Sometimes the only way to find out surprising facts about yourself is through trial and error.
For instance, am I the type of history nerd that would pay good money to see the recovered artifacts from the world’s most infamous luxury cruise liner?
Why yes. Yes, I am.
To be clear, the collection is from the legendary doomed ship that sank in the North Atlantic in the early morning hours of April 15, 1912 – 110 years ago.
Recovered items – like a battered deck chair, china and personal belongings – are among the many diverting and interesting displays guests can enjoy at one of the more improbably successful attractions in the history of tourism: The Titanic Museum Attraction in Pigeon Forge, Tenn.
Is the Titanic in Pigeon Forge the actual size of the original?
The Titanic Pigeon Forge Museum Attraction is hard to miss when driving down the Parkway. The attraction is nothing if not noticeable driving into the gateway to the Great Smoky Mountain National Park.
The outside of the Titanic Museum is, in fact, half the size of the real RMS Titanic.
What is it you may ask? It’s a celebration of the ill-fated ship, its passengers and crew.
Is the Titanic Museum worth it?
But is it worth the price of admission? Let’s dive in and find out.
You can spend many an hour contemplating why a giant replica museum of RMS Titanic exists in the Great Smoky Mountains of Pigeon Forge – or in Branson, Missouri for that matter.
But ultimately that question is irrelevant for the simple fact that Titanic exists in Pigeon Forge and the whys and wherefores cease to exist once you climb aboard, so to speak.
Worth is always in the eye of the beholder, but climbing aboard the Titanic Pigeon Forge is likely to be an experience you won’t regret.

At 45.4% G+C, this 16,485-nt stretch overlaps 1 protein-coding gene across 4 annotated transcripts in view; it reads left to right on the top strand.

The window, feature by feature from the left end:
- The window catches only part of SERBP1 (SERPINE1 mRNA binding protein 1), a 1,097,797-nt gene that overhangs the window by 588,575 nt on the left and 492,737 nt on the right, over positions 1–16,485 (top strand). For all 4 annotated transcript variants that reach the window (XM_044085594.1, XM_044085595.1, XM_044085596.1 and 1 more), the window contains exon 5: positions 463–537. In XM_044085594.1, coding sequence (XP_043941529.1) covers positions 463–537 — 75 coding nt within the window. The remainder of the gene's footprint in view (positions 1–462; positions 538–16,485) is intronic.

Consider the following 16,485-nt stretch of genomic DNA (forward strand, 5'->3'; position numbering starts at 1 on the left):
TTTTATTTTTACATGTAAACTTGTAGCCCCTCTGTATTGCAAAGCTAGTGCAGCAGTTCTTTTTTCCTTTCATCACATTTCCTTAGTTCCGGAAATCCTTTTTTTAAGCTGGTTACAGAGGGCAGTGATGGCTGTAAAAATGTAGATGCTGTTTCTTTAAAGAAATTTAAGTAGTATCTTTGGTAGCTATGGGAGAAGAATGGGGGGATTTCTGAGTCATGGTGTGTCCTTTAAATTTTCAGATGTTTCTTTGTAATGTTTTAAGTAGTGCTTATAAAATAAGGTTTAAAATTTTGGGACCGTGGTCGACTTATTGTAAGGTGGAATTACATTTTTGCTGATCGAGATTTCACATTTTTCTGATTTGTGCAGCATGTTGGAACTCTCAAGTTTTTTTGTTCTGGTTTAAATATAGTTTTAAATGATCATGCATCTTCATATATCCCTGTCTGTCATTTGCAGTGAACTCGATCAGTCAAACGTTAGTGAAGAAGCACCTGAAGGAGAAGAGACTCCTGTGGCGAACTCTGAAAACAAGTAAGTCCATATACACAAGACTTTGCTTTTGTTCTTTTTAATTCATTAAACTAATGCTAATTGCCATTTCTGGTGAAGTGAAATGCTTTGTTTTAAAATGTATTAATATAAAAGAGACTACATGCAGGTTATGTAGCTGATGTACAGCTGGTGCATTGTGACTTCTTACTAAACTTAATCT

It’s worth it alone to see the detail that you will find throughout this attraction. The museum is inextricably linked to the blockbuster movie, though not affiliated in the least.
It’s hard to imagine – that even with Titanic’s historic legacy – the museum would exist without the movie.
As such, the grand staircase – which was such a central part of the movie – is also the central part of the museum, serving as a perfect replica complete with elaborate railings, an intricate vaulted ceiling and a cherub statue.
But to limit the appreciation of the museum to those who wish for a “King-of-the-World” moment is to dismiss the history nerd that exists in so many of us.
The displays, some of which are rotating, are diverting and informative.
The rooms are exact replicas of Titanic’s quarters and are akin to touring Versailles, Napoleon III’s quarters in the Louvre or the tours at Biltmore.
What do you do at the Titanic in Pigeon Forge?
Like with many museums, you look at the displays, enjoy a variety of interactive exhibits and learn about its history.
Interactive exhibits include shoveling coal in the boiler room and learning how to send an SOS signal.
You can take a guided tour on the sloping decks and see the oak carvings.
You can also shop at the souvenir gift shop and soak in all the interesting information.
The displays are authentic Titanic items – and there are many. In fact, the museum houses nearly 400 Titanic artifacts.